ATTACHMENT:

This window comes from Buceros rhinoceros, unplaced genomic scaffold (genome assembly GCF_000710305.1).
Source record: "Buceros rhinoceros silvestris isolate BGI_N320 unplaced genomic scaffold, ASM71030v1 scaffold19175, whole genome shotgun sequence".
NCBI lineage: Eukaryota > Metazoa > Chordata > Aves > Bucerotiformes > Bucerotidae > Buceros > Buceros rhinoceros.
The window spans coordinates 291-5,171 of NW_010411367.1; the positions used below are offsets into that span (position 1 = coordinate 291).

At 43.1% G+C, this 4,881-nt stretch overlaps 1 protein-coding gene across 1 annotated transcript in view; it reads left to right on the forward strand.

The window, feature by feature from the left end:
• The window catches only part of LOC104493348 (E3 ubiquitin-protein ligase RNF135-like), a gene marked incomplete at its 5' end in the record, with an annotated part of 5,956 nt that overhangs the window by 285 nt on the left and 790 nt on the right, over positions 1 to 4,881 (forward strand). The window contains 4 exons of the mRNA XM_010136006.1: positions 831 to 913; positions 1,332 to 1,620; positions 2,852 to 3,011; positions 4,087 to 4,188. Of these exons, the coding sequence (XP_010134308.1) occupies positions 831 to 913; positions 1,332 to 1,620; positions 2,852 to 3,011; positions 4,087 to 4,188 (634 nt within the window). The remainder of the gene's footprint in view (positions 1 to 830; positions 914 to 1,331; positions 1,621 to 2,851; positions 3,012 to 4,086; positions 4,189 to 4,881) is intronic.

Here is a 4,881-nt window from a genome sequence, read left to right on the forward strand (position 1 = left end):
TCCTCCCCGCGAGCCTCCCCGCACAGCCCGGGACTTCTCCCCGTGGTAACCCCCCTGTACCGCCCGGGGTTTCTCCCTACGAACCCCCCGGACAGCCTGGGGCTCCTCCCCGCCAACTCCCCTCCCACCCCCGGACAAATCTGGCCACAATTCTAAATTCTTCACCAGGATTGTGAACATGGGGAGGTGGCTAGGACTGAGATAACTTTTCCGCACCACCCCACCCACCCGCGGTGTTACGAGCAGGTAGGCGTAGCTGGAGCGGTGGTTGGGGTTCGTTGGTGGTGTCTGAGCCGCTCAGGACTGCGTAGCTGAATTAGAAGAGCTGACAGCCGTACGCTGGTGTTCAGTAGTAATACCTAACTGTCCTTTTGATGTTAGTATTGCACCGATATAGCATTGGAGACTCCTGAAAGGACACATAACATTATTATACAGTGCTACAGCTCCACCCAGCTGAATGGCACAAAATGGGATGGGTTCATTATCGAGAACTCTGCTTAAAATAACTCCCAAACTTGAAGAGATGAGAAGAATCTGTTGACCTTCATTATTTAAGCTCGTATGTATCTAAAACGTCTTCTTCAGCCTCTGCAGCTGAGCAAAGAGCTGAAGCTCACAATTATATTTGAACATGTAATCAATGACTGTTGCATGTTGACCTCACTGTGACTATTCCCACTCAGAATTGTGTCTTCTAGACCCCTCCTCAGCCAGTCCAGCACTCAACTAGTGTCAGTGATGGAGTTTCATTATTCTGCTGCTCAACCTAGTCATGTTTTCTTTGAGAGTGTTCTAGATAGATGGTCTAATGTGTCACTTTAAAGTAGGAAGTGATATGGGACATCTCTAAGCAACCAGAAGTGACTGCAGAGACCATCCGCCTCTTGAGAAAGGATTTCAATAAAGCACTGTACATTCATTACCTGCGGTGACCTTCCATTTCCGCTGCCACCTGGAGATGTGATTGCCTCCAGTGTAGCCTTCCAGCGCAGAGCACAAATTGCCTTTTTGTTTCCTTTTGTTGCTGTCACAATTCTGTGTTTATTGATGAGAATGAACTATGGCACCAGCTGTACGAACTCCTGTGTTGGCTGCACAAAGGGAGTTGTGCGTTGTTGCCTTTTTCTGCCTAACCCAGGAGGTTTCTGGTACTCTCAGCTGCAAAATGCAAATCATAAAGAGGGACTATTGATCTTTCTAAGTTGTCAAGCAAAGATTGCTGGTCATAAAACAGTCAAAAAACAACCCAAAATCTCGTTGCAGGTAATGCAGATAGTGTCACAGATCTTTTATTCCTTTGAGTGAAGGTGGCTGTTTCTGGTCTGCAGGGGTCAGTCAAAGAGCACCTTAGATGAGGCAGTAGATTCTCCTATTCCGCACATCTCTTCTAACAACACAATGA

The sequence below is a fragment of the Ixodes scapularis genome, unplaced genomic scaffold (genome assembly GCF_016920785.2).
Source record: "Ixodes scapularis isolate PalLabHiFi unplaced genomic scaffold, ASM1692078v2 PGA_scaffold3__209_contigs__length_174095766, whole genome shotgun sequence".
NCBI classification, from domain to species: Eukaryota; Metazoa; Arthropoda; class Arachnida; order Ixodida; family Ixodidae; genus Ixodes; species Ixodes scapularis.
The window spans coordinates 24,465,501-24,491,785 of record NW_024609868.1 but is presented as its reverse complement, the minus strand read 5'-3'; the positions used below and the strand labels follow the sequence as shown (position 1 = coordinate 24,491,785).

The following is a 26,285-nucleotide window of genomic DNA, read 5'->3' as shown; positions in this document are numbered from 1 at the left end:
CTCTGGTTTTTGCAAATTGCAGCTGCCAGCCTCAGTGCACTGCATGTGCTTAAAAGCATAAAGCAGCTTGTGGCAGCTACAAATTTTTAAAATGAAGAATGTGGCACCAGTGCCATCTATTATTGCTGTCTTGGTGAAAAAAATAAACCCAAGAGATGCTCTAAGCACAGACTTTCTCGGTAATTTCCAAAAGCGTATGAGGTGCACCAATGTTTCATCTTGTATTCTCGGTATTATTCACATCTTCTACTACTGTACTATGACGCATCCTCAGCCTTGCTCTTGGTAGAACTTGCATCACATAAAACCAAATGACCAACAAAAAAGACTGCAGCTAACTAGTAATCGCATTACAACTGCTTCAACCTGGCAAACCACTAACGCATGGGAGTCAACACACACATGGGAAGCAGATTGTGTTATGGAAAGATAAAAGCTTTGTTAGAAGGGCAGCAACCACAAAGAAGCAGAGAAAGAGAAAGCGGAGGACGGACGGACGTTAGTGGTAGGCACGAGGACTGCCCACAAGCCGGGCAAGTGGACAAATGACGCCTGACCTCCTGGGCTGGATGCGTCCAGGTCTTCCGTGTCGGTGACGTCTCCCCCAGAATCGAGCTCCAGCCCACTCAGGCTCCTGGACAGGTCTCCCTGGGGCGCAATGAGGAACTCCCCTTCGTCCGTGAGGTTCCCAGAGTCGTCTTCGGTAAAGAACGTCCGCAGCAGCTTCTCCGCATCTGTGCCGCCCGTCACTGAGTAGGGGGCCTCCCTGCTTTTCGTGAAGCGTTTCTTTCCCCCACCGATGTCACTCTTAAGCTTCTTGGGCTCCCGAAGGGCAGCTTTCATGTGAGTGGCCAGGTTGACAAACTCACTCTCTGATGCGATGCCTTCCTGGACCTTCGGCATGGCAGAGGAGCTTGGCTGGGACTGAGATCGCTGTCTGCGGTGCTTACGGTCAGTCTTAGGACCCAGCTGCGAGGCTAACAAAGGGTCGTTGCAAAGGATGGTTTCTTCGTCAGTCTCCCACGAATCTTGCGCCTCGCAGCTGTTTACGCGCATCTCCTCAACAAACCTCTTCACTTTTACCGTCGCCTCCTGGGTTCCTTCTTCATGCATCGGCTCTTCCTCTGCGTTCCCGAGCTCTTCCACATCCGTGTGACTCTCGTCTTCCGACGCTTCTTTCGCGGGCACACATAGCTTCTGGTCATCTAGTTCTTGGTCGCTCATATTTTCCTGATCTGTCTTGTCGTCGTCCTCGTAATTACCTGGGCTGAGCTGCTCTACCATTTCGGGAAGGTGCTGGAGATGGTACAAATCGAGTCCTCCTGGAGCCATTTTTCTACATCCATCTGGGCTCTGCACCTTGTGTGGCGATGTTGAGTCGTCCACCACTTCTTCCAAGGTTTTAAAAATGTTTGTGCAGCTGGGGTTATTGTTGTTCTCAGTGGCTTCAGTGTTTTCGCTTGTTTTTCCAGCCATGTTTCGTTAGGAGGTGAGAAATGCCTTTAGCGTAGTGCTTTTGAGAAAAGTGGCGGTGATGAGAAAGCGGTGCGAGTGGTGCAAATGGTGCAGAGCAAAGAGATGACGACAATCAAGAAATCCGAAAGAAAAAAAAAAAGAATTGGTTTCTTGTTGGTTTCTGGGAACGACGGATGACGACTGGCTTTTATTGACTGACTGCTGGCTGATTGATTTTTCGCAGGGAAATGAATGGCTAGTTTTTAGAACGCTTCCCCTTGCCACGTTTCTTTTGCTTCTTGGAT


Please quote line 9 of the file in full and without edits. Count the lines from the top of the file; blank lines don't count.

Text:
TCCTCCCCGCGAGCCTCCCCGCACAGCCCGGGACTTCTCCCCGTGGTAACCCCCCTGTACCGCCCGGGGTTTCTCCCTACGAACCCCCCGGACAGCCTGGGGCTCCTCCCCGCCAACTCCCCTCCCACCCCCGGACAAATCTGGCCACAATTCTAAATTCTTCACCAGGATTGTGAACATGGGGAGGTGGCTAGGACTGAGATAACTTTTCCGCACCACCCCACCCACCCGCGGTGTTACGAGCAGGTAGGCGTAGCTGGAGCGGTGGTTGGGGTTCGTTGGTGGTGTCTGAGCCGCTCAGGACTGCGTAGCTGAATTAGAAGAGCTGACAGCCGTACGCTGGTGTTCAGTAGTAATACCTAACTGTCCTTTTGATGTTAGTATTGCACCGATATAGCATTGGAGACTCCTGAAAGGACACATAACATTATTATACAGTGCTACAGCTCCACCCAGCTGAATGGCACAAAATGGGATGGGTTCATTATCGAGAACTCTGCTTAAAATAACTCCCAAACTTGAAGAGATGAGAAGAATCTGTTGACCTTCATTATTTAAGCTCGTATGTATCTAAAACGTCTTCTTCAGCCTCTGCAGCTGAGCAAAGAGCTGAAGCTCACAATTATATTTGAACATGTAATCAATGACTGTTGCATGTTGACCTCACTGTGACTATTCCCACTCAGAATTGTGTCTTCTAGACCCCTCCTCAGCCAGTCCAGCACTCAACTAGTGTCAGTGATGGAGTTTCATTATTCTGCTGCTCAACCTAGTCATGTTTTCTTTGAGAGTGTTCTAGATAGATGGTCTAATGTGTCACTTTAAAGTAGGAAGTGATATGGGACATCTCTAAGCAACCAGAAGTGACTGCAGAGACCATCCGCCTCTTGAGAAAGGATTTCAATAAAGCACTGTACATTCATTACCTGCGGTGACCTTCCATTTCCGCTGCCACCTGGAGATGTGATTGCCTCCAGTGTAGCCTTCCAGCGCAGAGCACAAATTGCCTTTTTGTTTCCTTTTGTTGCTGTCACAATTCTGTGTTTATTGATGAGAATGAACTATGGCACCAGCTGTACGAACTCCTGTGTTGGCTGCACAAAGGGAGTTGTGCGTTGTTGCCTTTTTCTGCCTAACCCAGGAGGTTTCTGGTACTCTCAGCTGCAAAATGCAAATCATAAAGAGGGACTATTGATCTTTCTAAGTTGTCAAGCAAAGATTGCTGGTCATAAAACAGTCAAAAAACAACCCAAAATCTCGTTGCAGGTAATGCAGATAGTGTCACAGATCTTTTATTCCTTTGAGTGAAGGTGGCTGTTTCTGGTCTGCAGGGGTCAGTCAAAGAGCACCTTAGATGAGGCAGTAGATTCTCCTATTCCGCACATCTCTTCTAACAACACAATGA